William Edward Schenck, Biography of the Class of 1838 at the College of New Jersey at Princeton, N.J. (Philadelphia: Jas. B. Rogers, 1889), 150.






Lucius Quintius Cincinnatus Elmer, Practical Forms of Proceedings under the Laws of New Jersey (Bridgeton, NJ: James M. Newell, 1839), 396–397.


Portland Weekly Advertiser (Portland, Maine), 12 November 1843, 4.


Wallis, “The Late Princeton Fugitive Slave Case,” 1.


Leroy Gresham, “Apropos of Jimmy Johnson,” Princeton Alumni Weekly, 4 October 1902, 23.


Prigg v. Pennsylvania, 16 Peters 539 (1842).


Josiah S. Worth was born June 25, 1787, and died June 14, 1854. See The Trenton Banking Company: A History of the First Century of Its Existence (Trenton, NJ: Trenton Banking Company, 1907), 92.


Entry for John Bartow Prevost household, New York Ward 4, New York, New York, p. 726, 1800 Federal Census, accessed 7 August 2017,


John Bartow Prevost was the first judge of the Superior Court of the Territory of Orleans from 1804-1808. Richard N. Côté, Theodosia Burr Alston: Portrait of a Prodigy (Mount Pleasant, SC: Corinthian Books, 2003), 331. See also Thomas Jefferson to John B. Prevost, 20 July 1804, Tucker-Coleman Collection, Jefferson Papers, Special Collections Research Center, Swem Library, College of William and Mary.


Eberhard L. Faber, Building the Land of Dreams: New Orleans and the Transformation of Early America (Princeton, NJ: Princeton University Press, 2015), 135.


Joseph Henry to Harriet Henry, 11 April 1833, in The Papers of Joseph Henry, vol. 2, November 1832–December 1835, The Princeton Years, ed. Nathan Reingold (Washington, D.C.: Smithsonian Institution Press, 1975), 57.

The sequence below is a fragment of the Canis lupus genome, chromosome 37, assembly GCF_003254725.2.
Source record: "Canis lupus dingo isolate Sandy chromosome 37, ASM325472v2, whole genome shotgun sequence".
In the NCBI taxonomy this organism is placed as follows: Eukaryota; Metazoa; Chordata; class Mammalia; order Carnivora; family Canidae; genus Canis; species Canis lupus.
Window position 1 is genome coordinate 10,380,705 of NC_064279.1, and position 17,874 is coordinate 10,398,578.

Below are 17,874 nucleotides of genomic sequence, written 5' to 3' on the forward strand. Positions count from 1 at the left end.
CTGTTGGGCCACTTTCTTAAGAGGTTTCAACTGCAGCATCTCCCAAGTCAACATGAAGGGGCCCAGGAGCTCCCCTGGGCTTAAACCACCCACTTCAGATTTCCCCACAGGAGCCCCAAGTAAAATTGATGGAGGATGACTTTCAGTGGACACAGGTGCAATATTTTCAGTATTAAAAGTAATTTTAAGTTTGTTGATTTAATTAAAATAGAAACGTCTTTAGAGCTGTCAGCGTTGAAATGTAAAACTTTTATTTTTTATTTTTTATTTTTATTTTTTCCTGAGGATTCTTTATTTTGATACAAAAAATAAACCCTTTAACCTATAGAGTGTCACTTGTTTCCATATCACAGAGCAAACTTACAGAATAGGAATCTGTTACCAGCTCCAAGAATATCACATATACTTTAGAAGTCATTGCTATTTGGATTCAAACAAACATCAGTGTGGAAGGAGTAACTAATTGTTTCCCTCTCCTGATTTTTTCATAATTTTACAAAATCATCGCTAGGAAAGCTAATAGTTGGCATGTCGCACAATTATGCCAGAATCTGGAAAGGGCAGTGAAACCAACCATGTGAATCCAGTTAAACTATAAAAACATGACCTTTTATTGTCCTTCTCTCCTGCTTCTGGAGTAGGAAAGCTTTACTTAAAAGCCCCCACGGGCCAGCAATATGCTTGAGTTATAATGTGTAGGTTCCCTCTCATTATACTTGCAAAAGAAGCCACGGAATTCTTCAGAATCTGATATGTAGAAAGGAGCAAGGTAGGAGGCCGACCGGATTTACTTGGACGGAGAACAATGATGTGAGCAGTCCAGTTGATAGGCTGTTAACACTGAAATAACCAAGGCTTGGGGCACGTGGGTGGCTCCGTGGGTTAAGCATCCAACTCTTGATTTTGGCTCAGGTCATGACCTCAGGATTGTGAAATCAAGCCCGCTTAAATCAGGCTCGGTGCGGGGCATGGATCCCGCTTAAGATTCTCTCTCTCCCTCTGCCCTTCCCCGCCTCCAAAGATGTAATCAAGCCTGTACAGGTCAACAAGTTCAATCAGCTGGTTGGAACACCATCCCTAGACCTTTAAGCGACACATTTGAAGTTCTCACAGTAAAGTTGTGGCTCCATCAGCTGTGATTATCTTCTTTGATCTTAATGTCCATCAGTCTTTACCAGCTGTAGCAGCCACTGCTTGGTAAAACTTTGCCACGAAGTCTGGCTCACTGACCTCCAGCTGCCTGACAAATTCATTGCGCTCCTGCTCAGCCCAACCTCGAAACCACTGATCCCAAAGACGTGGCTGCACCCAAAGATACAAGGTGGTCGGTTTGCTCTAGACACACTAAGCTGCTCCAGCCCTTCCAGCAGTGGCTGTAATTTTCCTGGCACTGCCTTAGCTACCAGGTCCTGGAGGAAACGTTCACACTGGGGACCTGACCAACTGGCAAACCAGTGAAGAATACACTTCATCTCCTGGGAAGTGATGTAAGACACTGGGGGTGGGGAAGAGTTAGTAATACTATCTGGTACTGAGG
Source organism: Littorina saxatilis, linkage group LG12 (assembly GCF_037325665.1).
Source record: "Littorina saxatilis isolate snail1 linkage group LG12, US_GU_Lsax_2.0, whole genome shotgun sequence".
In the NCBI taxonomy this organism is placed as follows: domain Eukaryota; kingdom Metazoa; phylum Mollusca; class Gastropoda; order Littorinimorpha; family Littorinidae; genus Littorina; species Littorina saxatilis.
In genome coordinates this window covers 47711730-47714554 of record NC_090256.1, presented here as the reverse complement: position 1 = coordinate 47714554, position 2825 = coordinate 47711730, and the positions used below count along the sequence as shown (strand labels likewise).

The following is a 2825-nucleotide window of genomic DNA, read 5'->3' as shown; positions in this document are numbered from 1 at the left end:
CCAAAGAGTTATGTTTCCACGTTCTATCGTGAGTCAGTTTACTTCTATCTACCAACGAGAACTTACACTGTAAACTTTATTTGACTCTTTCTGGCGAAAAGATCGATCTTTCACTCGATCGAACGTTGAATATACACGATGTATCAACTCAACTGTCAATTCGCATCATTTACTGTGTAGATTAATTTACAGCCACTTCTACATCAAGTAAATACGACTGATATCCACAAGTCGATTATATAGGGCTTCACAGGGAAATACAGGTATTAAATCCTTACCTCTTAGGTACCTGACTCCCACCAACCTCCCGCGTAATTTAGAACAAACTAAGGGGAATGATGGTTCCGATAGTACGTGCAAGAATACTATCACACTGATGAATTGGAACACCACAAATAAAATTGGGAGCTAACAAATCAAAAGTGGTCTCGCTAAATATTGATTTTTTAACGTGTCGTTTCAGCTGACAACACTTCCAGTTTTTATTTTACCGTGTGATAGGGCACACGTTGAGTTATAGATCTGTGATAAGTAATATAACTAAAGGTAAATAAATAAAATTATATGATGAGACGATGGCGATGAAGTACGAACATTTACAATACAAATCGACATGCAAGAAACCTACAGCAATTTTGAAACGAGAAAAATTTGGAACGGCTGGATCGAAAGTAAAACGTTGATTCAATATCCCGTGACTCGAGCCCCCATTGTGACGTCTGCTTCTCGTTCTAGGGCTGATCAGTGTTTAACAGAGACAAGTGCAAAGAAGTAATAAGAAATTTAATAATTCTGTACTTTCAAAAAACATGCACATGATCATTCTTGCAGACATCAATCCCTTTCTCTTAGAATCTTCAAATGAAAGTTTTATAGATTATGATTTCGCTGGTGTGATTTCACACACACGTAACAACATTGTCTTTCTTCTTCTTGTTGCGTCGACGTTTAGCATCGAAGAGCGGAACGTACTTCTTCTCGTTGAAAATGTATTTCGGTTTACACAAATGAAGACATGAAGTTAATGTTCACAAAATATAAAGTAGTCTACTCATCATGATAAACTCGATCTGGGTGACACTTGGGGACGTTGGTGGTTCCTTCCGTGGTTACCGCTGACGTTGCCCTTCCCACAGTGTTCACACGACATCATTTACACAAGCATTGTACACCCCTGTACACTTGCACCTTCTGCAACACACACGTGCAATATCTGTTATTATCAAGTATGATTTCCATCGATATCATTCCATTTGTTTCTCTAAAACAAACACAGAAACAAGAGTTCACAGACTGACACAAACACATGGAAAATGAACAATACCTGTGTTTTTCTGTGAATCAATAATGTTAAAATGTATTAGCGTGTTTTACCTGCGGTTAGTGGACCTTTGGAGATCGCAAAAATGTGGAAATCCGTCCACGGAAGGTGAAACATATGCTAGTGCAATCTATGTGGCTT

Hageman, History of Princeton and Its Institutions, vol. 1, 263–264. Hageman lists Prevost among several “prominent families” who came to Princeton between 1830 and 1840 and took up permanent residence.


Death record for Phillis Johnson, 17 July 1852, Princeton, New Jersey, New Jersey, Deaths and Burials Index, 1798–1971, accessed 7 August 2017,

In his interview with Imbrie, Johnson said that his wife was buried in town, but he did not indicate which cemetery. Andrew Imbrie, “James Johnson of Princeton,” Nassau Literary Magazine 50, no. 9 (1895): 594, 597.


Marriage of James Johnson and Catherine McCrea, 23 December 1852, New Jersey Department of State, Marriage Records, May 1848–May 1878, Princeton, Mercer County, Book T, p. 226, accessed 7 August 2017,


Entry for James Johnson, Free Inhabitants in the Princeton Township in the County of Mercer, State of New Jersey, p. l, 1860 Federal Census, accessed 7 August 2017,


John Cruser to James C. Johnson, 25 December 1851, Book of Deeds, Mercer County, p. 337.


The Nassau Hall fire occurred on March 10, 1855. It was said to have started when a student who, while visiting President Maclean, left an unattended fire that caught something in the room and ignited. The 1855 fire occurred fifty-three years to the day after an 1802 fire at Nassau Hall. The fire of 1855, like the fire of 1802, left only the outside walls of Nassau Hall standing. “The Burning of Nassau Hall,” Journal of Presbyterian History 4, no. 8 (1908): 364.


Death record for Cath. Johnson, 22 June 1880, in New Jersey, Deaths, 1670–1988, accessed 7 August 2017,


Entry for Annett Warden, Fifth Ward, Baltimore City, State of Maryland, p. 186, 1870 Federal Census, accessed 7 August 2017, Annett Warden is shown here as having been born 1843, residing with several persons surnamed Webb.


George F. Bragg, Men of Maryland (Baltimore, MD: Church Advocate Press, 1914), 123; Harrison Webb and Ann Webb, Free Inhabitants of Columbia, County of Lancaster, State of Pennsylvania, p. 16, 1850 Federal Census, accessed 7 August 2017,


Marion Mills Miller, “Jimmy Johnson, D.C.L.,” Princeton Alumni Weekly 23 (April 1948): 10.